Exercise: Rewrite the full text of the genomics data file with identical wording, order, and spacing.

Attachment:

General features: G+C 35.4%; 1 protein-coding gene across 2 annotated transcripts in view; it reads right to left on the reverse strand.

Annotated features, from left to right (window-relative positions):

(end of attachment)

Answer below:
General features: G+C 35.4%; 1 protein-coding gene across 2 annotated transcripts in view; it reads right to left on the reverse strand.

Annotated features, from left to right (window-relative positions):